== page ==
Chávez confronts the "Empire from the North"

On Saturday, April 16, my good friend Vilma Soto Bermúdez presented her report, “Education in the Bowels of the Empire,” to nary a dry-eyed partisan audience at the “III International Meeting of Solidarity with the Bolivarian Revolution” in Barinas, Venezuela. Prof. Soto, a Puerto Rican by birth and spiritual identity, was unofficially representing Puerto Rico in this symposium on education.

Three years ago, Venezuelans took to the streets to defend what they passionately call a “revolutionary process.” These people were for the most part a cross-section of society’s least privileged, all backing the legitimate and duly-elected government of Hugo Chávez… a government which was under siege. For the entrenched social and economic powers which permeate every nook and cranny in the nation Chávez was, and continues to be, too much of a revolutionary… a true Castro wannabe.

These annual meetings of “international solidarity” with the Bolivarian peoples are held in eight different locales of this vast republic, and deal with many social and professional endeavors, with education as the current government’s essential centerpiece in its grand design of transforming this nation of great resources into a humanist society, one that encases not just freedom, but social justice for all. Unellez, the experimental university in Barinas, was the see for this colloquium on education with attendees from many nations, including the US, who as one would expect, gave an anti-capitalistic tone to a professional, if passionate, pedagogical get-together.

Among the educators congregating in Barinas was none other than Peter McLaren, the world renowned academic and co-architect of critical pedagogy, and a professor in the Graduate School of Education and Information Studies at UCLA (my Alma mater, I might add). A Marxist-humanist philosopher and social theorist, Dr. McLaren had a place of preeminence with an audience one assumes to be well versed on his theories in the political sociology of education, and the recent essays he has written- compiled and published last month under the title, “Capitalists and Conquerors: A Critical Pedagogy against Empire.”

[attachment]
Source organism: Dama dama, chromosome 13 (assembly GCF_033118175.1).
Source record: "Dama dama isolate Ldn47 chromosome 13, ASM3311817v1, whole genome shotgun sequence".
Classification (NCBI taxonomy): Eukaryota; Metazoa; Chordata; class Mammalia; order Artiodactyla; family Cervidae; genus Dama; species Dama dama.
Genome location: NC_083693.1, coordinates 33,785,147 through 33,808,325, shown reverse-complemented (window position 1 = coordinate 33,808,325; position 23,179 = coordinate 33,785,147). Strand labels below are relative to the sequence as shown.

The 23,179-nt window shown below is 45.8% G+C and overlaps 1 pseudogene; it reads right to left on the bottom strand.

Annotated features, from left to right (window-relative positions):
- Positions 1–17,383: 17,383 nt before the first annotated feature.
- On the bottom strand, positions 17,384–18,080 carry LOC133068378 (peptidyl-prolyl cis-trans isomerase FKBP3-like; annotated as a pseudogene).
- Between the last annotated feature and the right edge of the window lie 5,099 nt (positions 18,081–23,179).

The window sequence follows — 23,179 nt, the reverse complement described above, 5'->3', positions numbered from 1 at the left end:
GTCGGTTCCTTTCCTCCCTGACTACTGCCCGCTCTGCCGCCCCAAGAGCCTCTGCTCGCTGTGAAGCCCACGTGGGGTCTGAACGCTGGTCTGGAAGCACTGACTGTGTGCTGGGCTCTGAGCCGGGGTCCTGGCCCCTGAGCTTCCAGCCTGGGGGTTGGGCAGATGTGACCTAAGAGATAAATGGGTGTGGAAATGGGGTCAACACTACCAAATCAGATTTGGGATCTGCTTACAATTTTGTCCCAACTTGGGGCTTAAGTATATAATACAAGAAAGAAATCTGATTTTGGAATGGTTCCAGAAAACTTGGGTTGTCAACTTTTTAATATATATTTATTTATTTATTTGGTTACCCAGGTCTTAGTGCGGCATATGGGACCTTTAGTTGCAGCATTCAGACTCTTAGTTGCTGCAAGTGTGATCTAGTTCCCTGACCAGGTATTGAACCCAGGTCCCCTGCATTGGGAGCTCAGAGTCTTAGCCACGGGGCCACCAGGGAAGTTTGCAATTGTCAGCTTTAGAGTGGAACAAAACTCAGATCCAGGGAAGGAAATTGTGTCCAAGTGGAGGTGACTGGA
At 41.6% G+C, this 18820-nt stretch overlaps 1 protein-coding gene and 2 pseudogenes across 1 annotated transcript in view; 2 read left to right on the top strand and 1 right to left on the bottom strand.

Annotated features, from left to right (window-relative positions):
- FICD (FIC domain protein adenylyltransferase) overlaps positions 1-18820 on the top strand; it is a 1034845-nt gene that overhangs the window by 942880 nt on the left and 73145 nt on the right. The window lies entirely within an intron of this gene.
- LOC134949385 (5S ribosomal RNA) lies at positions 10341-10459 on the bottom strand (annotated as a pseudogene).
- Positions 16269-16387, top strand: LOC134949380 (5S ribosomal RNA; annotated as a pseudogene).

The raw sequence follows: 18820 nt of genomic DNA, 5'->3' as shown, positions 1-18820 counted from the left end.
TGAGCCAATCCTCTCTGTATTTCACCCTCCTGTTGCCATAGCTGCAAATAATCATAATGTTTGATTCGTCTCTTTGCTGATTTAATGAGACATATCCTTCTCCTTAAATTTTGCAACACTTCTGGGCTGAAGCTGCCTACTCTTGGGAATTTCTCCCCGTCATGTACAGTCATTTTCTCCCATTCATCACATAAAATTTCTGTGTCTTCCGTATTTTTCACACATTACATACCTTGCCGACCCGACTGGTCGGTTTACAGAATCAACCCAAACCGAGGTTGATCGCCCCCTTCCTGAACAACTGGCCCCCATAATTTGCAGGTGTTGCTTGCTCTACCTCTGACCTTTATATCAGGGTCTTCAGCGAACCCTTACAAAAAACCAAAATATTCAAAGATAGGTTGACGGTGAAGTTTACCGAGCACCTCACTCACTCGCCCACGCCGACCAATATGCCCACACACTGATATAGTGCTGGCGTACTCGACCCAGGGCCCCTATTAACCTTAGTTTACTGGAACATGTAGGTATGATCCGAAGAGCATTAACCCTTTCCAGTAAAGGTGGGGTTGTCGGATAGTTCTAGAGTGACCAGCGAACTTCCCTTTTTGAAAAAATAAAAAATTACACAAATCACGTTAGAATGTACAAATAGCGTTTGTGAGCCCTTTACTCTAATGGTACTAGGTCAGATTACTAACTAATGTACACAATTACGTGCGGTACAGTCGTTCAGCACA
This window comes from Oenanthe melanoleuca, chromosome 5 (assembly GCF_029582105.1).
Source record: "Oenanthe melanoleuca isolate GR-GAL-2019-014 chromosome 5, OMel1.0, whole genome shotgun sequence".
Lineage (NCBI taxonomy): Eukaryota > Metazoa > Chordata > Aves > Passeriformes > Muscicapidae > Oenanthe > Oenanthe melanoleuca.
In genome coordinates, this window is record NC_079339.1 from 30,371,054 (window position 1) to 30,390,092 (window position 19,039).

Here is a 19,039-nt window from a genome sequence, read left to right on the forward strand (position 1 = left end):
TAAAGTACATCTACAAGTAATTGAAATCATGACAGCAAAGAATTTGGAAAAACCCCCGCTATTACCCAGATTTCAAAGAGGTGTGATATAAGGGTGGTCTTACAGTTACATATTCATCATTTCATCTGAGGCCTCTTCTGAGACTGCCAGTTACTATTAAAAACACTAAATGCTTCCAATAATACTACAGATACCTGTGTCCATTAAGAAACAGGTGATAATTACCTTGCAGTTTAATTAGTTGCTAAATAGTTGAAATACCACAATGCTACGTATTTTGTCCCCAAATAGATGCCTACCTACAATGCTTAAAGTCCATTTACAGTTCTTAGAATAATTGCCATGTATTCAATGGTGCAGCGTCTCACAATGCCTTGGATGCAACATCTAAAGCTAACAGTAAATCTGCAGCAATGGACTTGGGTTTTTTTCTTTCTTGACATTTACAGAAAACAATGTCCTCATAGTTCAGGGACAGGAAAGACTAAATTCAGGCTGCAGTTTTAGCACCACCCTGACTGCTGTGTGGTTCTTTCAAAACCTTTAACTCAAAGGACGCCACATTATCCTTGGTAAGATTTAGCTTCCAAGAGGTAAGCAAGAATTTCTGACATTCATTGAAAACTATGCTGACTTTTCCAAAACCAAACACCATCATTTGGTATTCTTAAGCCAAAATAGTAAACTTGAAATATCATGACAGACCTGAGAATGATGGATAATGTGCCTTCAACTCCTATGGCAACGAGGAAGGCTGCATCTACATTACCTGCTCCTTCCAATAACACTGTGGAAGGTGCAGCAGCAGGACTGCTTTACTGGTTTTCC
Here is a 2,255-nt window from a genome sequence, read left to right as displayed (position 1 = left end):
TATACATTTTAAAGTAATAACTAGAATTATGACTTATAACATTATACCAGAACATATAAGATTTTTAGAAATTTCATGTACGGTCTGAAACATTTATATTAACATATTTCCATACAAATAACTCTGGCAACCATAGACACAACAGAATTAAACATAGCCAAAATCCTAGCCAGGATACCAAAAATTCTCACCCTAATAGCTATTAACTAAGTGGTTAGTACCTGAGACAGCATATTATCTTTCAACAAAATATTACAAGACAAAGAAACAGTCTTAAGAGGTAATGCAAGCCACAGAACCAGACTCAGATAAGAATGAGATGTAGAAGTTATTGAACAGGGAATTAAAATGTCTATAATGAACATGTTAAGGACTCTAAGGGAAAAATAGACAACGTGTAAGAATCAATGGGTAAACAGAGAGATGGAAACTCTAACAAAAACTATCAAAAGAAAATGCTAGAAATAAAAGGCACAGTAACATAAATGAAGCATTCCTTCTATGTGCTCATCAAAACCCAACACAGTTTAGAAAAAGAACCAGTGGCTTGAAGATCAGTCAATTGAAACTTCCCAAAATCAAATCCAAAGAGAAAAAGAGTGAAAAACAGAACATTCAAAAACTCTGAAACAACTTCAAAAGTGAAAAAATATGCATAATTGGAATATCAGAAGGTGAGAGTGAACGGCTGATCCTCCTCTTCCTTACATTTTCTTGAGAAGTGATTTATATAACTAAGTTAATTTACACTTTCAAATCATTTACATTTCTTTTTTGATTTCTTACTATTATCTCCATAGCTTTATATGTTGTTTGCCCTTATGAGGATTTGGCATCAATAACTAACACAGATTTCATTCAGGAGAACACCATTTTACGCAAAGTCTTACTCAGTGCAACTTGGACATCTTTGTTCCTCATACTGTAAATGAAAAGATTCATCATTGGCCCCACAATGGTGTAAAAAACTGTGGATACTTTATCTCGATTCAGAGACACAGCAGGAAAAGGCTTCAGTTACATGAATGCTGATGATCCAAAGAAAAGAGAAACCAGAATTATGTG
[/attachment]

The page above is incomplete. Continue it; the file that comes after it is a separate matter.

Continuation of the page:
My exposure to McLaren’s writings dates back to1999 when by chance, and a fortunate introduction, I got to read his “Revolutionary multiculturalism: pedagogies of dissent for the new millennium.”

But it was not McLaren, Soto Bermúdez, or other educators of note who made the greatest impact on me, but the comments expressed by a member of the French delegation, Ana Cauwel, on how this Bolivarian Revolution had changed the world’s perception of Venezuela .

Prof. Cauwel was quick to point out how in the past Venezuela had been known for its prevailing corruption, thus casting an undeserving image of its people. She added that at the start of Hugo Chávez’ presidency, Europe was skeptical as to what social and economic changes could take place to improve conditions for every Venezuelan. And it wasn’t just the European Right that was thinking that way, but the Left as well. That image started to change, according to Madame Cauwel, after the April 2002 coup d’état. Now we look at Venezuela in a different light, she said, knowing that there are changes taking place in the nation, with a process to integrate all sectors excluded in the past, such as the native people and the humble classes… getting them to know and enjoy their rights.

Perhaps what had greatest resonance for me was Cauwel’s acknowledgement that Europe and much of the world recognize that Venezuela is being forced to confront the US in defense of its dignity, and a foreign policy that is generating a positive image about the Bolivarian Revolution and its objectives, something that is finding solidarity throughout the world: a changed image for a changing nation.

Unfortunately for Chávez, he is not going to have clear sailing in his quest for what one would hope to be a model revolutionary socio-economic evolution (no contradiction in terms intended). The turbulent waters from the menacing North and the hurricane winds from a well-entrenched upper-middle class can combine to capsize his ship of state. But if he proves to be a good tactician, and enlists the better nature of that sizeable, fence-sitting professional class, he can moderate the winds… and calm the turbulent waters by seducing the US with a fix for its petro-gluttony or addiction.

President Chávez fears for his life… and reasons are plenty. But he, and those who have chosen to follow the revolutionary process, must proceed with their plans and dispel that fear, or it could turn prophetic. It might serve Chávez well, however, to make that revolutionary process strictly “his own”- a model, not a replica. Chávez needs to be Chávez, and no one else. World opinion and moral progressivism should provide the best armor against foul play… whether from without or from within.